560 pages, 31 b/w photos, 13 b/w illustrations, 3 maps, 12 tables
John Muir was an early proponent of a view we still hold today – that much of California was pristine, untouched wilderness before the arrival of Europeans. But as this groundbreaking book demonstrates, what Muir was really seeing when he admired the grand vistas of Yosemite and the gold and purple flowers carpeting the Central Valley were the fertile gardens of the Sierra Miwok and Valley Yokuts Indians, modified and made productive by centuries of harvesting, tilling, sowing, pruning, and burning.
Marvelously detailed and beautifully written, Tending the Wild is an unparalleled examination of Native American knowledge and uses of California's natural resources that reshapes our understanding of native cultures and shows how we might begin to use their knowledge in our own conservation efforts. M. Kat Anderson presents a wealth of information on native land management practices gleaned in part from interviews and correspondence with Native Americans who recall what their grandparents told them about how and when areas were burned, which plants were eaten and which were used for basketry, and how plants were tended.
The complex picture that emerges from this and other historical source material dispels the hunter-gatherer stereotype long perpetuated in anthropological and historical literature. We come to see California's indigenous people as active agents of environmental change and stewardship. Tending the Wild persuasively argues that this traditional ecological knowledge is essential if we are to successfully meet the challenge of living sustainably.
"Highly readable and compelling prose, readily accessible to a general audience. With frequent references to cultures in other parts of North America and beyond, the book is valuable to people in any region, every one of which could probably produce its own Tending the Wild."
– Freeman House Orion
"This fascinating book is rich with information and beautifully written for a broad audience of both laypeople and professionals."
– Sue Rosenthal, Bay Nature
"Kat Anderson writes beautifully, conveying awareness, insight, and wisdom, without preaching or posturing. A remarkable compendium of practical knowledge, her book includes many reproductions of rare maps and photographs of native people going about their daily lives."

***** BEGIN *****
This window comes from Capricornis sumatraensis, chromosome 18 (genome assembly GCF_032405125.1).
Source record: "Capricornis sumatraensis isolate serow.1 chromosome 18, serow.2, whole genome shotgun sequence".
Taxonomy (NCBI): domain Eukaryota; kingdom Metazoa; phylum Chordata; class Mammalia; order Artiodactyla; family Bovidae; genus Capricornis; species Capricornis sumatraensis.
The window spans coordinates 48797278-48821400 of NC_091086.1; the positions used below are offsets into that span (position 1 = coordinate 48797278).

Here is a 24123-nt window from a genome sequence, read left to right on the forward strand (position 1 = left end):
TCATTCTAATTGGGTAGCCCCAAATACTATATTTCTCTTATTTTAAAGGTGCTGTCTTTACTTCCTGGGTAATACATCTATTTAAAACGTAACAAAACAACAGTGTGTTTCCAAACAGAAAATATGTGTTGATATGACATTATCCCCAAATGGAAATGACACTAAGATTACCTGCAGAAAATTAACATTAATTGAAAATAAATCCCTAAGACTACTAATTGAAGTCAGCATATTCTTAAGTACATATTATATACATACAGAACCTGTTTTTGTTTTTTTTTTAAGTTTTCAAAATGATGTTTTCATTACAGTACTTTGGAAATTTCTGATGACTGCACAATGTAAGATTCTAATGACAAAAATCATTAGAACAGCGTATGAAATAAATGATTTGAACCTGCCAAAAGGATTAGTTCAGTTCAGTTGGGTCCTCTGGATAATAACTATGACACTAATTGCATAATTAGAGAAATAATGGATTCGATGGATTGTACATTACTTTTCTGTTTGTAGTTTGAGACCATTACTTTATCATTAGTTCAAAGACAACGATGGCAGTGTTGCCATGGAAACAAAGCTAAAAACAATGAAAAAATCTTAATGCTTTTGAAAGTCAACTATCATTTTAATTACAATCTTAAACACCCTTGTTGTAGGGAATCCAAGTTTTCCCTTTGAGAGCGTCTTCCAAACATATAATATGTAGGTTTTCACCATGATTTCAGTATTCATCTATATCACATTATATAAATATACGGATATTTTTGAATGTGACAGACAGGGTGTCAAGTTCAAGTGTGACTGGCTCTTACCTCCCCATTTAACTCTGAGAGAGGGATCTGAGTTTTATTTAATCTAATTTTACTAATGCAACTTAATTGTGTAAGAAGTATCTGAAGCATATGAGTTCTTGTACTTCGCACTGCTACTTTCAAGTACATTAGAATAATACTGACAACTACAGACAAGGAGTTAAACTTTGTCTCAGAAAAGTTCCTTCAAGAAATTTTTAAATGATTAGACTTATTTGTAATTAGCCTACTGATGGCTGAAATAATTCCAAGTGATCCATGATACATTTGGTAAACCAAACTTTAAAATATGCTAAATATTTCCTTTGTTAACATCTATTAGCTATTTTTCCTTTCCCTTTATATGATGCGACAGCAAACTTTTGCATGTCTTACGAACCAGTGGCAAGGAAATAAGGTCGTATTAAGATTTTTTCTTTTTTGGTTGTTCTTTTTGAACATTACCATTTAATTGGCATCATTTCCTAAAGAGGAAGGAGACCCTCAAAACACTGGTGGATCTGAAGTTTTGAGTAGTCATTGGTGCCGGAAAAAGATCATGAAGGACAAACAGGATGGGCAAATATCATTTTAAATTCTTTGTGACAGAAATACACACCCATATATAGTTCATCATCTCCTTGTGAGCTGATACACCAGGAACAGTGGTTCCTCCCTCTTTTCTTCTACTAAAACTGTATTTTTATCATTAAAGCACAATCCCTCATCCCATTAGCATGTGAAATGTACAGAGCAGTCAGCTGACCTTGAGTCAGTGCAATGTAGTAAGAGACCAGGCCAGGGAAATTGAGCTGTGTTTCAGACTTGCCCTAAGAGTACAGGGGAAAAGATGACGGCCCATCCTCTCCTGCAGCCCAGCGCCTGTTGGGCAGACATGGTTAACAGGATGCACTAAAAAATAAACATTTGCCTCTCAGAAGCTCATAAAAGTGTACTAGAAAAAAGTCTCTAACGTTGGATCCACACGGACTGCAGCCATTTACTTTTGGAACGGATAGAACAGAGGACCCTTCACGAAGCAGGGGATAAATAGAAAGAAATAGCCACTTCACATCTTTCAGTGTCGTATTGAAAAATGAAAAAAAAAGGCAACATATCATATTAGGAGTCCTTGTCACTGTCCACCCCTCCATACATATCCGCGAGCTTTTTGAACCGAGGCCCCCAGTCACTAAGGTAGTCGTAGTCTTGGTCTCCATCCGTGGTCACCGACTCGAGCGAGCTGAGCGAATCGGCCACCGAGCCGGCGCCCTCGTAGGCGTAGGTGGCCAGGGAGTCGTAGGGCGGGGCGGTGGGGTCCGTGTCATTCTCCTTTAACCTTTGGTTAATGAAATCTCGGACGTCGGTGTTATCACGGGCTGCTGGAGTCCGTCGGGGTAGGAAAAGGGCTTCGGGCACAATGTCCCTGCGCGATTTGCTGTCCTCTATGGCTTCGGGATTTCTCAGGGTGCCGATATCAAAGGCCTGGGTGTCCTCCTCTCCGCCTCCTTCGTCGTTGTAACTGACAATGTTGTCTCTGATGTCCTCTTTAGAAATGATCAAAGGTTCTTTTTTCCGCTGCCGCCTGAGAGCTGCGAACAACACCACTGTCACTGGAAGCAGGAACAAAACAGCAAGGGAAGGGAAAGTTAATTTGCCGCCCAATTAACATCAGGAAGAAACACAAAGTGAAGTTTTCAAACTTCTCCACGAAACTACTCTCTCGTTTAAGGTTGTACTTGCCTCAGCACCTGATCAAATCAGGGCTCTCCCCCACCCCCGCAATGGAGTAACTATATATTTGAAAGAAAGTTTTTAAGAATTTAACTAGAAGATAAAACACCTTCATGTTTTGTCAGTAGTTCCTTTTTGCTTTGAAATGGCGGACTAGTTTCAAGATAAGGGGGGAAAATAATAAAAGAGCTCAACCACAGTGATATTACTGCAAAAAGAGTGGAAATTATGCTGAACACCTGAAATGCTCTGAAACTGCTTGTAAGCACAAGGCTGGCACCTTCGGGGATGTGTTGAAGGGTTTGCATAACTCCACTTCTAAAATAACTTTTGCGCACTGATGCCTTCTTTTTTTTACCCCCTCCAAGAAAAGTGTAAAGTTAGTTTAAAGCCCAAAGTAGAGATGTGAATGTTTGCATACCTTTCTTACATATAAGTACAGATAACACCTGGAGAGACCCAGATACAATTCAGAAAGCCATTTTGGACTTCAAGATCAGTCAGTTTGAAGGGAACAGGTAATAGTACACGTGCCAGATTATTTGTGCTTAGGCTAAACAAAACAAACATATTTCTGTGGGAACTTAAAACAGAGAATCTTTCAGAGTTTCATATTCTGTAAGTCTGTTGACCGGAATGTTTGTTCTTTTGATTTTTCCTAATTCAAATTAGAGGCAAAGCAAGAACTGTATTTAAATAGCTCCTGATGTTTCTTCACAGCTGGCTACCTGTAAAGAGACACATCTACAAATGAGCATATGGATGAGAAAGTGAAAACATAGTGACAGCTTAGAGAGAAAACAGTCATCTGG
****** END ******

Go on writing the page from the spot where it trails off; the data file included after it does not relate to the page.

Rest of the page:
– Katharine Cook, Pacific Horticulture
"This is a highly significant – one might argue revolutionary – book. It, and the author's previous research, has the potential to completely change the way western land managers relate to the land and the resources they are trying to regulate. Even more, it has the power to influence the way that all of us approach Nature and will reinforce the importance of Native Americans and the sophistication of their knowledge."
– Nancy J. Turner, University of Victoria
"Tending the Wild is an enormously rich and highly readable text on the remarkably diverse land management techniques practiced by California Indians over millennia. This book serves as an invaluable resource as we strive to conserve California's enormous cultural and biotic heritage in the new century. A triumph!"
– Michael H. Horn, California State University Fullerton
"Tending the Wild supports the little-known fact that Indian groups in California historically practiced a kind of "environmental bonsai" through their centuries long management activities. Kat Anderson's work is timely and will make an important contribution toward a better understanding of the historic ecologies of North America."
– Greg Cajete, University of New Mexico
PART I. CALIFORNIA AT CONTACT
1. Wildlife, Plants, and People
2. Gathering, Hunting, and Fishing
3. The Collision of Worlds
PART II. INDIGENOUS LAND MANAGEMENT AND ITS ECOLOGICAL BASIS
4. Methods of Caring for the Land
5. Landscapes of Stewardship
6. Basketry: Cultivating Herbs, Sedges, Grasses, and Tules
7. From Arrows to Weirs: Cultivating Shrubs and Trees
8. California's Comucopia: A Calculated Abundance
9. Plant Foods Aboveground: Seeds, Grains, Leaves, and Fleshy Fruits
10. Plant Foods Belowground: Bulbs, Corms, Rhizomes, Tubers, and Taproots
PART III. REKINDLING THE OLD WAYS
11. Contemporary California Indian Harvesting and Management Practices
12. Restoring Landscapes with Native Knowledge
Coda: Indigenous Wisdom in the Modern World
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M. Kat Anderson is a Lecturer in the Department of Plant Sciences at the University of California, Davis; Associate Ecologist at the Agricultural Experimental Station at the University of California, Davis; and a faculty member in the Graduate Group in Ecology at the University of California, Davis. She is coeditor, with T. C. Blackburn, of Before the Wilderness: Native Californians as Environmental Managers (1993) and coeditor, with Henry T. Lewis, of Forgotten Fires: Native Americans and the Transient Wilderness by Omer C. Stewart (2002).